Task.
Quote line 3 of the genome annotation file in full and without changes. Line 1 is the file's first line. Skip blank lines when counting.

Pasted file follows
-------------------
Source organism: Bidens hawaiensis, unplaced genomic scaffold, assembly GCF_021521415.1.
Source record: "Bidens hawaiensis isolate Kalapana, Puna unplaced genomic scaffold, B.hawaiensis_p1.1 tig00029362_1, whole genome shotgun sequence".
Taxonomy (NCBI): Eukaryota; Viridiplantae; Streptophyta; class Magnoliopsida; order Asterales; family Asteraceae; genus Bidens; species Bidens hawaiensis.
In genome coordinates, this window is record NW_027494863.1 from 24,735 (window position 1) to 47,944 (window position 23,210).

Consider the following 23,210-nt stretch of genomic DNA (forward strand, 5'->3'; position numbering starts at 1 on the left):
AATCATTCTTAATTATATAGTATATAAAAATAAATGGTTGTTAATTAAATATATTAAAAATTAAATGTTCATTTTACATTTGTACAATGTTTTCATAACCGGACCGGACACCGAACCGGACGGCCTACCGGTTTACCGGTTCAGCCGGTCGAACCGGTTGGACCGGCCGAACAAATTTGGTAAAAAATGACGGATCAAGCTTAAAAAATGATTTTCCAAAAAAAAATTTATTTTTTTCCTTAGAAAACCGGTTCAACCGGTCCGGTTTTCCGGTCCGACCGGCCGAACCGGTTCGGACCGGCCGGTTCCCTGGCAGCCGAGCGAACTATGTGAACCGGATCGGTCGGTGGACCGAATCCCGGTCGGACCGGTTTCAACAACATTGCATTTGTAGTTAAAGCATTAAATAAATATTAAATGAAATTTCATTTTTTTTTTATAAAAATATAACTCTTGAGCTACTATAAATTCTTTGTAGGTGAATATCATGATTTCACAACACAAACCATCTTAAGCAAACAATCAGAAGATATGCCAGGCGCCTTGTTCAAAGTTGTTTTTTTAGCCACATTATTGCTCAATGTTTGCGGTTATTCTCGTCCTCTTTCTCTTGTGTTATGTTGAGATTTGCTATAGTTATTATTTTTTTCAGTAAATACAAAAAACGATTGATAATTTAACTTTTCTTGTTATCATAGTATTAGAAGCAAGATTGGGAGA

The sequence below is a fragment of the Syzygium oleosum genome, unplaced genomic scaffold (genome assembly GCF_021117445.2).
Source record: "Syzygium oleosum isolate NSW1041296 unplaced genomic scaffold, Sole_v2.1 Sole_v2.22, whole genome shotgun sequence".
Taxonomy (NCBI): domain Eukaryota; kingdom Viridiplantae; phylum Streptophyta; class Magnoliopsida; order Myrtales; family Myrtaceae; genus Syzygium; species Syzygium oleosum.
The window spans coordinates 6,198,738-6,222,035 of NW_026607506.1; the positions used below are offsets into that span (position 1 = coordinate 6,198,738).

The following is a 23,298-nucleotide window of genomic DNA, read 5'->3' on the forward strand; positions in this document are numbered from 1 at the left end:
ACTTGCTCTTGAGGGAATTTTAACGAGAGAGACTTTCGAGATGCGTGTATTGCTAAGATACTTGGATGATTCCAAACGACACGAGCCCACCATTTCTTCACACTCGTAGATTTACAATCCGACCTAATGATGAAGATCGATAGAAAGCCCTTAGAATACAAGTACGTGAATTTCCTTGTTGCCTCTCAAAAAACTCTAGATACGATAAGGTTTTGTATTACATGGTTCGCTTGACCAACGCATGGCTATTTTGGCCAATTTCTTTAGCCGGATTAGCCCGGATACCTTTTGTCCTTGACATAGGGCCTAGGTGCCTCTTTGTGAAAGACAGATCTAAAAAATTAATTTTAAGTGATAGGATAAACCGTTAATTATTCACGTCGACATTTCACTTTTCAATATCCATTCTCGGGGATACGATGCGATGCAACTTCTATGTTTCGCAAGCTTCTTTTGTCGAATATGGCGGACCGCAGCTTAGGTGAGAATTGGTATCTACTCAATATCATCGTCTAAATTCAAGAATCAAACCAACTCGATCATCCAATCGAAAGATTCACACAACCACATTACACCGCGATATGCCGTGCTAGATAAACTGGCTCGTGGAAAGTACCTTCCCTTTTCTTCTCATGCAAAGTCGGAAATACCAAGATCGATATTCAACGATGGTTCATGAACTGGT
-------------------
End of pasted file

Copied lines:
Taxonomy (NCBI): Eukaryota; Viridiplantae; Streptophyta; class Magnoliopsida; order Asterales; family Asteraceae; genus Bidens; species Bidens hawaiensis.